Drew Lyon: Okay. So as I mentioned earlier we grow a lot of wheat around here. So is wheat in your plans, and how would you see that benefiting wheat perhaps? I can think of some things. I’m curious to see what you think.
Amanda Cavanagh: Yeah. Absolutely. I mean, I think wheat is such a huge commodity worldwide. The fact that this could be a potential benefit to wheat is really exciting to me. Wheat growers face a really similar problem to that of almost all growers around the world right now, and that’s how to maintain year and year yield increases in the face of a changing climate. And so for years we thought that elevated CO2 would get rid of this problem. It would help boost C3 photosynthesis no matter what. But we’re starting to realize that elevated CO2 is not going to come without increases in temperature. And as temperature increases this oxygenation problem gets worse. The enzyme can be fast or it can be specific but it cannot be both. And so as temperatures increase it gets faster, but it will fix more oxygen. And as it fixes more oxygen, a crop like wheat, especially in a maybe a water-stressed environment is going to spend a lot more of its biological energy cleaning up this mess. And so what we hope is that a pathway like this or technology like this will allow people who are going to be starting to face the consequences of climate change to have a little bit more hope.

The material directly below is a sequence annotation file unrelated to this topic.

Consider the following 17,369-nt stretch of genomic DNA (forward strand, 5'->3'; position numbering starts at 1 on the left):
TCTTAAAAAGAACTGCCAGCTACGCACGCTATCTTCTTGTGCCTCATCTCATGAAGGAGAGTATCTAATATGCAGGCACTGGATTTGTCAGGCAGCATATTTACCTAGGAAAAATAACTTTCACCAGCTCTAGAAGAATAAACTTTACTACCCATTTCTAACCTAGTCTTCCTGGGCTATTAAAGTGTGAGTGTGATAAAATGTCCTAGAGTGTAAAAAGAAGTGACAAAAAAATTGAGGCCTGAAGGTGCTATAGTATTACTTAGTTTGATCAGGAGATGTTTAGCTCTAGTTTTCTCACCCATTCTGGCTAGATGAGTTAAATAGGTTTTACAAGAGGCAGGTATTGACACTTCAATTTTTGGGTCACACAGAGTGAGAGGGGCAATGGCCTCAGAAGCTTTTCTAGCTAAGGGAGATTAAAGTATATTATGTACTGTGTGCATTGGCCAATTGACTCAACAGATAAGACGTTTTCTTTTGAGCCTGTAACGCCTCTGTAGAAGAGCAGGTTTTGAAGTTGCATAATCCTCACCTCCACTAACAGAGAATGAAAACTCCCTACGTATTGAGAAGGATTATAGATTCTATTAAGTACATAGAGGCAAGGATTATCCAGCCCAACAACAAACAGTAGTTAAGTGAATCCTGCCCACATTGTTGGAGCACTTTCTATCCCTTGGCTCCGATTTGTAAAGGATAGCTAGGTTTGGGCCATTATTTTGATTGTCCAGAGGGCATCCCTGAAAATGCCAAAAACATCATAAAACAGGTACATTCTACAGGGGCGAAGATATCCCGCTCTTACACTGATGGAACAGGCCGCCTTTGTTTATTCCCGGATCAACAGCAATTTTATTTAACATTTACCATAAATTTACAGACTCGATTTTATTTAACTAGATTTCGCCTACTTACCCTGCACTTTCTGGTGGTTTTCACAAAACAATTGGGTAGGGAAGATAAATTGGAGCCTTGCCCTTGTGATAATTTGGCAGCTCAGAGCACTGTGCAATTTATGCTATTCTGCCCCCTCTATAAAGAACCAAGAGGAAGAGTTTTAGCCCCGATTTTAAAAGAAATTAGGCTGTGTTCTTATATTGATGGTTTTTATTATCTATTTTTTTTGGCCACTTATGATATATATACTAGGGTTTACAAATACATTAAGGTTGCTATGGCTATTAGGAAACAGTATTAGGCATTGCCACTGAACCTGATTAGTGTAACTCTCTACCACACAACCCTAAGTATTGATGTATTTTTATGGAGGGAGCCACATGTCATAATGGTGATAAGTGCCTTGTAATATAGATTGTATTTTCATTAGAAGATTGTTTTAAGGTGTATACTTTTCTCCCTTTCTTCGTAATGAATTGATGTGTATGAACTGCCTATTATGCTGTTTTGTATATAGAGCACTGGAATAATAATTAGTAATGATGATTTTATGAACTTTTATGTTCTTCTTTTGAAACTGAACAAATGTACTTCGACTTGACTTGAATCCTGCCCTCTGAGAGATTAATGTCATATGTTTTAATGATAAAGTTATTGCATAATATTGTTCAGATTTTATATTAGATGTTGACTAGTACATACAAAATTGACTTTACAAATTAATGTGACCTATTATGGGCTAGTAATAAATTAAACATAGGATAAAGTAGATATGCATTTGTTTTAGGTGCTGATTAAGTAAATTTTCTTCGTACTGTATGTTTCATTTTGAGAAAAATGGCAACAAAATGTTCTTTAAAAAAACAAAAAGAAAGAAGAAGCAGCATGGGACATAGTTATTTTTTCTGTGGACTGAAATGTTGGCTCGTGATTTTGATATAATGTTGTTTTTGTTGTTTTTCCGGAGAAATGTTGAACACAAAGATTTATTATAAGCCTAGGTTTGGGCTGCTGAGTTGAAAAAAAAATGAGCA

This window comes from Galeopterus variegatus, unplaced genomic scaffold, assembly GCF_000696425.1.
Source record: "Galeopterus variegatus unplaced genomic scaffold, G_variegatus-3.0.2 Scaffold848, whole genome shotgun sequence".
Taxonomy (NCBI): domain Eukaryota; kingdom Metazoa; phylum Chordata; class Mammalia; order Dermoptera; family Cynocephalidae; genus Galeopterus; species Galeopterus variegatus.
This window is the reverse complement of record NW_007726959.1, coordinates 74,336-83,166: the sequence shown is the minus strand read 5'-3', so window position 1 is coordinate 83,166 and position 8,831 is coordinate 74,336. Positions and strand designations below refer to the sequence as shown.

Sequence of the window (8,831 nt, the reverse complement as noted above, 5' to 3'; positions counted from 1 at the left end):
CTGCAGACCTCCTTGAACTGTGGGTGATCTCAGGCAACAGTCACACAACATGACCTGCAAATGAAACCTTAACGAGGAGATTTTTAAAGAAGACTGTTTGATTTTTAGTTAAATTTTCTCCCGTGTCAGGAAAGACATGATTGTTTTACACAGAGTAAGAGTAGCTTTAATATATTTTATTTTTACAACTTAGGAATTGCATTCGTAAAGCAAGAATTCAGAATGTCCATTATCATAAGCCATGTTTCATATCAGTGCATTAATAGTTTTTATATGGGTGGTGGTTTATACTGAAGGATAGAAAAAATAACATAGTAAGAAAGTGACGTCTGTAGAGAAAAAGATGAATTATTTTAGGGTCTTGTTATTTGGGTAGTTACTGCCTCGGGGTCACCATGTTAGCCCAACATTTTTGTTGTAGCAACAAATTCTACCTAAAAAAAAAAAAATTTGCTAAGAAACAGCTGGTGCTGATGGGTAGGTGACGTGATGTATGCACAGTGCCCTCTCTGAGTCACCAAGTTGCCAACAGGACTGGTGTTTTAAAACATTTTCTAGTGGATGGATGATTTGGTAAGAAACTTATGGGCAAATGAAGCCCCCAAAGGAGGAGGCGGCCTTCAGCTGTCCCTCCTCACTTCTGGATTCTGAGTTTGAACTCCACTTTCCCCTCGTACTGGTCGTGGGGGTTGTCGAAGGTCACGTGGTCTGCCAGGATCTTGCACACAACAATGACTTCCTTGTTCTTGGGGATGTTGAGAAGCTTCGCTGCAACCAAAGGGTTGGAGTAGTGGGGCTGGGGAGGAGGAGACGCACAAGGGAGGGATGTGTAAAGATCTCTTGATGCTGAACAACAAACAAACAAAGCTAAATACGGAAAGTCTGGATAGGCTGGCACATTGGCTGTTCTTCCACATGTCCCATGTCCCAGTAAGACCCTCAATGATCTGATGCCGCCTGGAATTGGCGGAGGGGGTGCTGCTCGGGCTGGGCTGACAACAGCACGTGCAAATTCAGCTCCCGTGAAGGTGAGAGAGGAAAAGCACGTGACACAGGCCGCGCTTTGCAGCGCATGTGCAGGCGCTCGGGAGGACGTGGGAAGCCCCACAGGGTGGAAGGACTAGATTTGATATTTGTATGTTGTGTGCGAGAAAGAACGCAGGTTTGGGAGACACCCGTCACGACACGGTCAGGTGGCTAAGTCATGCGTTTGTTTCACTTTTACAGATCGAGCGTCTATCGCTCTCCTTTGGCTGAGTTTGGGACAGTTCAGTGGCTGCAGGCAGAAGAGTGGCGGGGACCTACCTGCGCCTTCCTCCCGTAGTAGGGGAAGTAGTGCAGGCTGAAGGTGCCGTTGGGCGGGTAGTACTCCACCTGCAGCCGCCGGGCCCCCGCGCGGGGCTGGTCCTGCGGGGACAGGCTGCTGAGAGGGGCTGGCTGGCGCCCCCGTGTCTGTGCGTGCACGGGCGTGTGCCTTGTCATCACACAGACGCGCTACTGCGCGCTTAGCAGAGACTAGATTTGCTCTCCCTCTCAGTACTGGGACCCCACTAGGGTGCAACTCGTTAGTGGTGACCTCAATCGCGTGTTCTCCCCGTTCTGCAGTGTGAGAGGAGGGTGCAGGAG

Drew Lyon: Okay. And your group has found one way of doing this. I assume are other groups looking at other ways of doing it? And do you see much — will there be a lot of different approaches in addressing this issue?
Amanda Cavanagh: Yeah. I think there will be. And so this is one way of doing this. There’s another way that has just been reported in rice that shows us in a food crop which is really exciting to us. It gives us hope that the differences we see in our model species will be translated to actual grain yield. But we have collaborators around the world who are also working specifically on wheat with photosynthesis. So they’re part of the International Wheat Yield Project, which is a big global project, probably bigger than RIPE, based at the — based in Mexico at CIMMYT.
Drew Lyon: Okay.
Amanda Cavanagh: So I think there’s a lot of potential for wheat in the photosynthesis research world and not just in a GMO or from a GMO perspective but also by looking at, you know, cultivar differences or differences with wild relatives and seeing what we can bring in through traditional breeding projects too.
Drew Lyon: I think this is a really interesting field. I think it helps show or demonstrate why basic research is very important as well as applied research. And I think this sounds like it’s trying to bring those two things together for the benefit of all. So very interesting. Thank you for taking some time to share this with us.
Amanda Cavanagh: Thank you very much for having me.
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Drew Lyon: Thanks for joining us and listening to the WSU Wheat Beat podcast. If you like what you hear don’t forget to subscribe and leave a review on iTunes or your favorite podcasting app. If you have questions or topics, you’d like to hear on future episodes please email me at drew.lyon That’s firstname.lastname@example.org (email@example.com). You can find us online at smallgrains.wsu.edu and on Facebook and Twitter @WSUSmallGrains. The WSU Wheat Beat podcast is a production of CAHNRS Communications and the College of Agricultural, Human and Natural Resource Sciences at Washington State University. I’m Drew Lyon, we’ll see you next time.